It’s racism, says Malema about attempts to remove him from JSC

'Indian cabal' to blame, says EFF leader

10 June 2021 - 16:35
By Kgothatso Madisa
EFF leader Julius Malema's questioning of judge Dhaya Pillay during the recent Judicial Service Commission interviews is one of the reasons why the Council for Advancement of the SA Constitution wants him removed as a commissioner at the JSC. File photo.
Image: ALON SKUY EFF leader Julius Malema's questioning of judge Dhaya Pillay during the recent Judicial Service Commission interviews is one of the reasons why the Council for Advancement of the SA Constitution wants him removed as a commissioner at the JSC. File photo.

EFF leader Julius Malema believes attempts to remove him from the Judicial Service Commission (JSC) are fuelled by racism.

The Council for Advancement of the SA Constitution (Casac) wants Malema removed as a commissioner at the JSC over what it says are attacks on the judiciary and because of his conduct during interviews.

“We view the campaign by Casac to remove the president of the EFF from the Judicial Service Commission as a racist attempt to continue the influence of the Indian cabal on the judiciary,” Malema said at a media briefing on Thursday.

“In essence, Casac is fighting for [public enterprises minister] Pravin Gordhan’s friend, who was rejected by an open and transparent process of the JSC, to be reimposed on the judiciary.”

Casac has filed court papers to declare the JSC shortlist of candidates for President Cyril Ramaphosa’s consideration for positions at the Constitutional Court to be declared invalid and set aside because of the “unlawful manner” in which the interviews were conducted.

They argued that the manner in which some candidates were questioned, including judges Dhaya Pillay and Piet Koen, went above what was allowed. Pillay did not make it to the shortlist.

During the interview process, Pillay was grilled by Malema and chief justice Mogoeng Mogoeng over her friendship with Gordhan, with Mogoeng recalling how Gordhan had previously asked him: “How did my friend Dhaya Pillay perform?”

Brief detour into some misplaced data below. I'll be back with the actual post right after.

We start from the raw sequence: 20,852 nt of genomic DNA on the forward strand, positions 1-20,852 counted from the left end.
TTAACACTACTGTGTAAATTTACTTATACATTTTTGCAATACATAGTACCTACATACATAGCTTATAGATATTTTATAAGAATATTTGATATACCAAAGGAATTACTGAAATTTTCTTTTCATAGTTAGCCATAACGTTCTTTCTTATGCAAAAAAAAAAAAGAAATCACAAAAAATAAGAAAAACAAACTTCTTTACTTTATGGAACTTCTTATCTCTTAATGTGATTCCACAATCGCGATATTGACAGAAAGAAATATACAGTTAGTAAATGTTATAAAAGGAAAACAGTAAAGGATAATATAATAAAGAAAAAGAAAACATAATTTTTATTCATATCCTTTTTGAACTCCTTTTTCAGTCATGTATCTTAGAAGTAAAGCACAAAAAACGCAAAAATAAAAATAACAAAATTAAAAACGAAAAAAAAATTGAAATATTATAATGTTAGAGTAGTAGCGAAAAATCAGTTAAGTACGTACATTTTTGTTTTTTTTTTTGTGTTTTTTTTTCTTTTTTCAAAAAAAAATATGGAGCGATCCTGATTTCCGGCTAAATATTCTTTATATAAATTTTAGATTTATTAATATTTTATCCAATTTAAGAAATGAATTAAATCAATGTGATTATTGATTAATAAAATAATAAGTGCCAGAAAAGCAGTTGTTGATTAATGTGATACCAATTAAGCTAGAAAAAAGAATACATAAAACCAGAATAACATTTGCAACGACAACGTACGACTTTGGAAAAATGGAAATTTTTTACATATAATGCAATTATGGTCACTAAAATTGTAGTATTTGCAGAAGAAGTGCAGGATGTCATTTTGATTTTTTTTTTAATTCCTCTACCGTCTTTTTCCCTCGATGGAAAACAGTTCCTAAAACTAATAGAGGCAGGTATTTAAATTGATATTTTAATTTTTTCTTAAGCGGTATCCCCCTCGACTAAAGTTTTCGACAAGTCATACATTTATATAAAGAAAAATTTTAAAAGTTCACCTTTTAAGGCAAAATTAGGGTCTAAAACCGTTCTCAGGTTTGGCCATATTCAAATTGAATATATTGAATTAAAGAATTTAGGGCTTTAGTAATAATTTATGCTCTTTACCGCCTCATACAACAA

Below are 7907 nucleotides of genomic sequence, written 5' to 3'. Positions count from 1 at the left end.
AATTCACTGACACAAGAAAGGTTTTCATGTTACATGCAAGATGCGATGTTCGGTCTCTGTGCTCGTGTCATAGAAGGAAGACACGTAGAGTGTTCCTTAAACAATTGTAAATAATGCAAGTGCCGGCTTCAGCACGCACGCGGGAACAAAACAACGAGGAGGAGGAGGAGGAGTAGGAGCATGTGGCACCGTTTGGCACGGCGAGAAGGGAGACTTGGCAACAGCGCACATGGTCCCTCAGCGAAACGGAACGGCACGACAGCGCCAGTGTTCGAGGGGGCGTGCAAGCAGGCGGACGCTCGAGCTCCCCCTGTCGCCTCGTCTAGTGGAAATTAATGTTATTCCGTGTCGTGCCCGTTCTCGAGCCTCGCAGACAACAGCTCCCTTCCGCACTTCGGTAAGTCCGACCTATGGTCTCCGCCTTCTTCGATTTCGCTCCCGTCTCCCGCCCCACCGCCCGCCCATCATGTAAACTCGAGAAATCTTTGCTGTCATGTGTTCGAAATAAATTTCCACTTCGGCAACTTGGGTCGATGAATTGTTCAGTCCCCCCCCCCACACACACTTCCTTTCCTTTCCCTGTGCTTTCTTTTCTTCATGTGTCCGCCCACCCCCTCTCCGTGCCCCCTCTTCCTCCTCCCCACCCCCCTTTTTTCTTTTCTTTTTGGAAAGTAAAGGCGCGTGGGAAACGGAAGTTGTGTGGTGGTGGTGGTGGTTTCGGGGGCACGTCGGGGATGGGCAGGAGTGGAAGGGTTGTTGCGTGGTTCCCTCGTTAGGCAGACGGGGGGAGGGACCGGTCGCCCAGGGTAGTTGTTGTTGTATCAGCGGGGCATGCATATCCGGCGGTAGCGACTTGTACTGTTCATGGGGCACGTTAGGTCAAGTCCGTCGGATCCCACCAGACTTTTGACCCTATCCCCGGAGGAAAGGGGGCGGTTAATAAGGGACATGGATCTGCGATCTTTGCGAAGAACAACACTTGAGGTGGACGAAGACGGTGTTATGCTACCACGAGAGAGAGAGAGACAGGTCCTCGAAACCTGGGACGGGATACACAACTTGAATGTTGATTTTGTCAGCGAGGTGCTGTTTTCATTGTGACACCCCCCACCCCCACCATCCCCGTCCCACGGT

Mogoeng also recalled how Koen was rude to him at a 2016 meeting about cost-cutting measures of the judiciary. Mogoeng said he was concerned this is how Koen treated advocates who appeared before him.

In its court papers, Casac argued that some questions went beyond probing whether judges were fit for office.

On Thursday Malema said the EFF would join the case to argue against Casac’s attempt to declare the shortlist invalid.

“Accordingly, the EFF has briefed its own lawyers to join the Constitutional Court case initiated by Casac. We’ll defend the decision of the JSC to exclude Jamnadas’ [Gordhan] friend,” Malema said.

“We’ll also defend the principle of the separation of powers. The court must not decide for parliament which individual must serve in the JSC.”

Malema said he always asked tough questions at the JSC and had not only done so with Pillay.

“Casac called for my removal in the JSC because I asked unpleasant questions. But since I arrived there, which is what you are not telling them, I’ve been asking questions the same way I asked that Indian lady. What is so special about that Indian judge?

“The only speciality is that she is friends with the president of the Natal Indian Congress, Pravin Gordhan,” Malema said.

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